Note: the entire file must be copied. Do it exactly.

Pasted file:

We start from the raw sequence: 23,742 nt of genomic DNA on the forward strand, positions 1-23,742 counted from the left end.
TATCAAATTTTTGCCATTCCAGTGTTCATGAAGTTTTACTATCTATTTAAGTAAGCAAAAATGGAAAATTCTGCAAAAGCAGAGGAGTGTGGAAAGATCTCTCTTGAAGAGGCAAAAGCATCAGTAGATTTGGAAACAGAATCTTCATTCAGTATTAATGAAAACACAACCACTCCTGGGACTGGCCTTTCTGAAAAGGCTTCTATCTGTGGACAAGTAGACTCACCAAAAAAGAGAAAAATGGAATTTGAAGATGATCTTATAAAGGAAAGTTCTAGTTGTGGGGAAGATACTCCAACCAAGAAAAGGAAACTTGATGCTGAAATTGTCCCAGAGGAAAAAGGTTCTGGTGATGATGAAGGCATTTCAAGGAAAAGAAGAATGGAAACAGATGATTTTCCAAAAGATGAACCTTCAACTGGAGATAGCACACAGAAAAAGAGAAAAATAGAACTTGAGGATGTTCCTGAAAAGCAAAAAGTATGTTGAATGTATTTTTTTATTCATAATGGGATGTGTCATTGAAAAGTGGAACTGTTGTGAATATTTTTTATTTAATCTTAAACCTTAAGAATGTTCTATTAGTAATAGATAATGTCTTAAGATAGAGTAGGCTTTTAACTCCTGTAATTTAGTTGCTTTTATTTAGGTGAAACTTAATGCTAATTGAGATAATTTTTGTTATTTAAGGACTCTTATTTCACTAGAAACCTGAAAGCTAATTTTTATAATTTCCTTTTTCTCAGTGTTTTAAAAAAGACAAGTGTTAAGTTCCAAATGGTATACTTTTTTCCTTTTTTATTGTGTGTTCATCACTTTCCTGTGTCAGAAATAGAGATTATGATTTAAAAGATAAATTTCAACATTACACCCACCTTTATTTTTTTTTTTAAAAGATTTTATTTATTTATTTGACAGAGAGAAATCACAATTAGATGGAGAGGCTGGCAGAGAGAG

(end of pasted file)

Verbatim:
We start from the raw sequence: 23,742 nt of genomic DNA on the forward strand, positions 1-23,742 counted from the left end.
TATCAAATTTTTGCCATTCCAGTGTTCATGAAGTTTTACTATCTATTTAAGTAAGCAAAAATGGAAAATTCTGCAAAAGCAGAGGAGTGTGGAAAGATCTCTCTTGAAGAGGCAAAAGCATCAGTAGATTTGGAAACAGAATCTTCATTCAGTATTAATGAAAACACAACCACTCCTGGGACTGGCCTTTCTGAAAAGGCTTCTATCTGTGGACAAGTAGACTCACCAAAAAAGAGAAAAATGGAATTTGAAGATGATCTTATAAAGGAAAGTTCTAGTTGTGGGGAAGATACTCCAACCAAGAAAAGGAAACTTGATGCTGAAATTGTCCCAGAGGAAAAAGGTTCTGGTGATGATGAAGGCATTTCAAGGAAAAGAAGAATGGAAACAGATGATTTTCCAAAAGATGAACCTTCAACTGGAGATAGCACACAGAAAAAGAGAAAAATAGAACTTGAGGATGTTCCTGAAAAGCAAAAAGTATGTTGAATGTATTTTTTTATTCATAATGGGATGTGTCATTGAAAAGTGGAACTGTTGTGAATATTTTTTATTTAATCTTAAACCTTAAGAATGTTCTATTAGTAATAGATAATGTCTTAAGATAGAGTAGGCTTTTAACTCCTGTAATTTAGTTGCTTTTATTTAGGTGAAACTTAATGCTAATTGAGATAATTTTTGTTATTTAAGGACTCTTATTTCACTAGAAACCTGAAAGCTAATTTTTATAATTTCCTTTTTCTCAGTGTTTTAAAAAAGACAAGTGTTAAGTTCCAAATGGTATACTTTTTTCCTTTTTTATTGTGTGTTCATCACTTTCCTGTGTCAGAAATAGAGATTATGATTTAAAAGATAAATTTCAACATTACACCCACCTTTATTTTTTTTTTTAAAAGATTTTATTTATTTATTTGACAGAGAGAAATCACAATTAGATGGAGAGGCTGGCAGAGAGAG